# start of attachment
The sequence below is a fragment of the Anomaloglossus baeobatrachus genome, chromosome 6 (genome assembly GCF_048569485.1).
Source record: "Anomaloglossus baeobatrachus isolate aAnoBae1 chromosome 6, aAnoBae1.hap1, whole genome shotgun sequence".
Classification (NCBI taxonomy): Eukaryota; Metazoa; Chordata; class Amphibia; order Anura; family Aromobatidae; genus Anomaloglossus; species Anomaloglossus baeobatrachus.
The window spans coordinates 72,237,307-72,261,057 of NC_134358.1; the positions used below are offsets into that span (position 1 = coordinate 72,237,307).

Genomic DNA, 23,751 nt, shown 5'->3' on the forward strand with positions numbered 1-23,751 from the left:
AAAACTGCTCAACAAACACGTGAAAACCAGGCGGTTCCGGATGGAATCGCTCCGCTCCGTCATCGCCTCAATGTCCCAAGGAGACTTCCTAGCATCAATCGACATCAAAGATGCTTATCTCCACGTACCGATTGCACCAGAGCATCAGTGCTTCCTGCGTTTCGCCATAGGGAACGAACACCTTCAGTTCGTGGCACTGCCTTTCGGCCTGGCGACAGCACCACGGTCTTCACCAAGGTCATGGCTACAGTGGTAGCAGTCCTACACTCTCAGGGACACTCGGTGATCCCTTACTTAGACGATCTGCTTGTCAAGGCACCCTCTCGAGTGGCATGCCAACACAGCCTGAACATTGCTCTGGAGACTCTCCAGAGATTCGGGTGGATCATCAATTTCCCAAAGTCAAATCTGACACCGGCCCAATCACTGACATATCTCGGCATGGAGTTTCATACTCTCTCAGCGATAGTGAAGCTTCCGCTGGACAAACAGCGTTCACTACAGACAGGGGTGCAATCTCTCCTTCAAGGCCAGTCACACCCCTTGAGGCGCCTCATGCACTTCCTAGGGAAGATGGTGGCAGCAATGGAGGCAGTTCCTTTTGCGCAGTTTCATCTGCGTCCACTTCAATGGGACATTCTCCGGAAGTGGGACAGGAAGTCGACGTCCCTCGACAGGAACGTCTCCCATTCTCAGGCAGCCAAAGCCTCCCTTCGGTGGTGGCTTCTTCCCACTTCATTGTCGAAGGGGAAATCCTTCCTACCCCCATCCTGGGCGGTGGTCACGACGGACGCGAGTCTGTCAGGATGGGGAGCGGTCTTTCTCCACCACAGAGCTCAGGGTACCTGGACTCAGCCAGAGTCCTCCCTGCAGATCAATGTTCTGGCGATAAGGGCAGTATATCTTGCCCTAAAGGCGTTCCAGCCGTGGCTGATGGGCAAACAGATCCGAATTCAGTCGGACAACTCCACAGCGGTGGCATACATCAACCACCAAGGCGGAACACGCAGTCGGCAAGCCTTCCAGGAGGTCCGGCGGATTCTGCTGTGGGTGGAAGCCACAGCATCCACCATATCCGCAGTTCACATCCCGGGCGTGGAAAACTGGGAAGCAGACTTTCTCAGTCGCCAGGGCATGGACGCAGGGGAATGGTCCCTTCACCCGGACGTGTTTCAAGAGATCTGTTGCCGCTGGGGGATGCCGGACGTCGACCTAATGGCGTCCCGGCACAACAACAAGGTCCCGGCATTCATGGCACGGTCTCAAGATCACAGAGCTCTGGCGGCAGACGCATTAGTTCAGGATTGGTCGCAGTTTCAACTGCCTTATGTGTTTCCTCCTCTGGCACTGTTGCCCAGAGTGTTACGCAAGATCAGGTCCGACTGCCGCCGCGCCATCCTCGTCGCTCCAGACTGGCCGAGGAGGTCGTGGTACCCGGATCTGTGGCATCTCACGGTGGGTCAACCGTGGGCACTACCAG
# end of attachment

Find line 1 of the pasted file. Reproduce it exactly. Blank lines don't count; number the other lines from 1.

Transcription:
The sequence below is a fragment of the Anomaloglossus baeobatrachus genome, chromosome 6 (genome assembly GCF_048569485.1).